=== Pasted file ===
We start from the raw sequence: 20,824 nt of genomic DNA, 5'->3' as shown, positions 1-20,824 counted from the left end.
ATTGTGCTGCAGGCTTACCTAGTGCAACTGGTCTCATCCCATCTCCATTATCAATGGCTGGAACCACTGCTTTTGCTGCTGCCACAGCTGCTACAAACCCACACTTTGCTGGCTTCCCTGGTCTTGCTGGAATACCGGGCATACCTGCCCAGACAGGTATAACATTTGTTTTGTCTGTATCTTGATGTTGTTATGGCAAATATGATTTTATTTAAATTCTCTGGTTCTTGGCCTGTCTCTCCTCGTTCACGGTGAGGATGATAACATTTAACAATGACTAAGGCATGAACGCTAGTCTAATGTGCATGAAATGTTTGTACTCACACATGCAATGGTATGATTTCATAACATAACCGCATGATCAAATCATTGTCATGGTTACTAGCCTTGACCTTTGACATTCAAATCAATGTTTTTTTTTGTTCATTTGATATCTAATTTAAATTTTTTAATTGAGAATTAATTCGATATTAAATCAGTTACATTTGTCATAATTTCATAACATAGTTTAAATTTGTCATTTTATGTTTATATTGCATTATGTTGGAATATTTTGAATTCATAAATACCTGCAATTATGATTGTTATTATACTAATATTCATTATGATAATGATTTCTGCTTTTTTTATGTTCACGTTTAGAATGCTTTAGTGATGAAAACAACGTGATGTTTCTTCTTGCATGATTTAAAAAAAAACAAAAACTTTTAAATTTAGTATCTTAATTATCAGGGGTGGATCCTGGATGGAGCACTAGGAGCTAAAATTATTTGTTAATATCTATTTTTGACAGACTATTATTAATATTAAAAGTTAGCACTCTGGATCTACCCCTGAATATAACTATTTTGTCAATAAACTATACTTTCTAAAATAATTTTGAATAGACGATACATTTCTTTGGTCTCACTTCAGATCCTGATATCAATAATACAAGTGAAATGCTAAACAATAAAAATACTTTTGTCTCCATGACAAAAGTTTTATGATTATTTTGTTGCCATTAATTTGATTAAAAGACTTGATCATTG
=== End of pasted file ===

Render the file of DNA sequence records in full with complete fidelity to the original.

We start from the raw sequence: 20,824 nt of genomic DNA, 5'->3' as shown, positions 1-20,824 counted from the left end.
ATTGTGCTGCAGGCTTACCTAGTGCAACTGGTCTCATCCCATCTCCATTATCAATGGCTGGAACCACTGCTTTTGCTGCTGCCACAGCTGCTACAAACCCACACTTTGCTGGCTTCCCTGGTCTTGCTGGAATACCGGGCATACCTGCCCAGACAGGTATAACATTTGTTTTGTCTGTATCTTGATGTTGTTATGGCAAATATGATTTTATTTAAATTCTCTGGTTCTTGGCCTGTCTCTCCTCGTTCACGGTGAGGATGATAACATTTAACAATGACTAAGGCATGAACGCTAGTCTAATGTGCATGAAATGTTTGTACTCACACATGCAATGGTATGATTTCATAACATAACCGCATGATCAAATCATTGTCATGGTTACTAGCCTTGACCTTTGACATTCAAATCAATGTTTTTTTTTGTTCATTTGATATCTAATTTAAATTTTTTAATTGAGAATTAATTCGATATTAAATCAGTTACATTTGTCATAATTTCATAACATAGTTTAAATTTGTCATTTTATGTTTATATTGCATTATGTTGGAATATTTTGAATTCATAAATACCTGCAATTATGATTGTTATTATACTAATATTCATTATGATAATGATTTCTGCTTTTTTTATGTTCACGTTTAGAATGCTTTAGTGATGAAAACAACGTGATGTTTCTTCTTGCATGATTTAAAAAAAAACAAAAACTTTTAAATTTAGTATCTTAATTATCAGGGGTGGATCCTGGATGGAGCACTAGGAGCTAAAATTATTTGTTAATATCTATTTTTGACAGACTATTATTAATATTAAAAGTTAGCACTCTGGATCTACCCCTGAATATAACTATTTTGTCAATAAACTATACTTTCTAAAATAATTTTGAATAGACGATACATTTCTTTGGTCTCACTTCAGATCCTGATATCAATAATACAAGTGAAATGCTAAACAATAAAAATACTTTTGTCTCCATGACAAAAGTTTTATGATTATTTTGTTGCCATTAATTTGATTAAAAGACTTGATCATTG